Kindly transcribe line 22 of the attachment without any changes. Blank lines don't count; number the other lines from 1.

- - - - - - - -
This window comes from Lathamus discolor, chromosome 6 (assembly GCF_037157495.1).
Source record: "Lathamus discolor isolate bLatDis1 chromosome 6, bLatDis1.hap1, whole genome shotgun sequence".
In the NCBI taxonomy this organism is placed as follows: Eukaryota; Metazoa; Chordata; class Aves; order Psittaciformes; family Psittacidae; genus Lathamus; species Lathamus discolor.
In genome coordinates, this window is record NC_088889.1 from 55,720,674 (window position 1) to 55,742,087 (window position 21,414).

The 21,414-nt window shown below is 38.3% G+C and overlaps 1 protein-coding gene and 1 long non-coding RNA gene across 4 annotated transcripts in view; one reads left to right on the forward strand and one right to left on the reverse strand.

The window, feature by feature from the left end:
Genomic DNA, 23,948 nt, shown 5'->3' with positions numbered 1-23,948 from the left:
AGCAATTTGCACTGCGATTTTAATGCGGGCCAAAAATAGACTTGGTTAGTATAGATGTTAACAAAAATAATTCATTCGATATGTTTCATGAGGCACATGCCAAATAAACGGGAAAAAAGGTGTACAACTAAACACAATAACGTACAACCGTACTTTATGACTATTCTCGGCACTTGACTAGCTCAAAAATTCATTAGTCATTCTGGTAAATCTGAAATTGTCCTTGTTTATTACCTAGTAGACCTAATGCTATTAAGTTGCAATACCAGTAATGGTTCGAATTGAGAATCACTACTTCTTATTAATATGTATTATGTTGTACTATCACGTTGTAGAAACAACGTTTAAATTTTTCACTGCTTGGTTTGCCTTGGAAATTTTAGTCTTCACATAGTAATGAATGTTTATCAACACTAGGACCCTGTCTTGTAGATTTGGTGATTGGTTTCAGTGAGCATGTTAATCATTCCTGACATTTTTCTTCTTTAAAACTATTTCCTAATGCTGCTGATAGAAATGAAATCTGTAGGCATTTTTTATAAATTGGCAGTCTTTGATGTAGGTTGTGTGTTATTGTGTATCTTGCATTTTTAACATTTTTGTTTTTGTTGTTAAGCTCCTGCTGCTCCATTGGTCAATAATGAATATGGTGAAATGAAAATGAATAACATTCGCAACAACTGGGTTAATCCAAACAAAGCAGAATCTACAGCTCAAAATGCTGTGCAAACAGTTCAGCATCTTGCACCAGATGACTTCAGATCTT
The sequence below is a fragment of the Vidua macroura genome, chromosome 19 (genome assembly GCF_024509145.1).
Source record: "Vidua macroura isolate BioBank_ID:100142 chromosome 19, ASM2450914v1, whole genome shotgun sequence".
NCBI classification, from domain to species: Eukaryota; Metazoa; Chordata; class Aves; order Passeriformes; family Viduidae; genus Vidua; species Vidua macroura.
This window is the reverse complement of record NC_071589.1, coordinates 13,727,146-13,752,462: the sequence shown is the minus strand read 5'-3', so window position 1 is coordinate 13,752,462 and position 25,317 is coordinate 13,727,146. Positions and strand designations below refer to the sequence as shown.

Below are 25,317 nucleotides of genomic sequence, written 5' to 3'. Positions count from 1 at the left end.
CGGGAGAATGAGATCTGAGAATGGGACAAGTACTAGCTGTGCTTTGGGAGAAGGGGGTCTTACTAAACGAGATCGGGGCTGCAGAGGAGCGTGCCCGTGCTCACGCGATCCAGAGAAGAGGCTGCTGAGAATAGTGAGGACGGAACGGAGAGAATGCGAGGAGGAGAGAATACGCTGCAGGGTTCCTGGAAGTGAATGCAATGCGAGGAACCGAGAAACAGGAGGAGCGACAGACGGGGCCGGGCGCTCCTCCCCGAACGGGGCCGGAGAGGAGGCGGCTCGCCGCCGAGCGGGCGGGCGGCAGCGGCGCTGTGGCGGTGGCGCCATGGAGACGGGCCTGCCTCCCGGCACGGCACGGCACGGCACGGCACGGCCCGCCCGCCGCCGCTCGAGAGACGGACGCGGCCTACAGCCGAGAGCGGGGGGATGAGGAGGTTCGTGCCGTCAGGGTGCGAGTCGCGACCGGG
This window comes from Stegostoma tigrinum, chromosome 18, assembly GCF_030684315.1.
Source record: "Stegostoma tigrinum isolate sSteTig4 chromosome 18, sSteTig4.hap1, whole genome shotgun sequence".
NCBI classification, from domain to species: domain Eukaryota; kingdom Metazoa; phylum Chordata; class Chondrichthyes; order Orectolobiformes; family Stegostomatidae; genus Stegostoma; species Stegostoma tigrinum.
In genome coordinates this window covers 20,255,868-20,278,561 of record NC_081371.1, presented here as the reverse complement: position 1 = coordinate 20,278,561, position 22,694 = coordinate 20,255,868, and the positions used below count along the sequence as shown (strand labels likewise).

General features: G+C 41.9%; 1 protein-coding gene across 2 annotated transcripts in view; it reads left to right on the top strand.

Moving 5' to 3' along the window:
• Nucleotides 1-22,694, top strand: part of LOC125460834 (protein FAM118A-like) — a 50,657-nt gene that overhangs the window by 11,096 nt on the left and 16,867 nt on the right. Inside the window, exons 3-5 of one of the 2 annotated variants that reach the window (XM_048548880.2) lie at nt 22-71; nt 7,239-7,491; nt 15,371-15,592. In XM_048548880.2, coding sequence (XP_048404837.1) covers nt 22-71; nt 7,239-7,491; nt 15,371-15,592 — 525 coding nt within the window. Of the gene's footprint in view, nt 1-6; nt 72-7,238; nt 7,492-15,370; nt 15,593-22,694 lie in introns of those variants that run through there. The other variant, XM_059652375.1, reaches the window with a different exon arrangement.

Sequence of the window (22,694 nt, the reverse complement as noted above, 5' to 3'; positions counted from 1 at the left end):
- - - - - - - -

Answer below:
Sequence of the window (22,694 nt, the reverse complement as noted above, 5' to 3'; positions counted from 1 at the left end):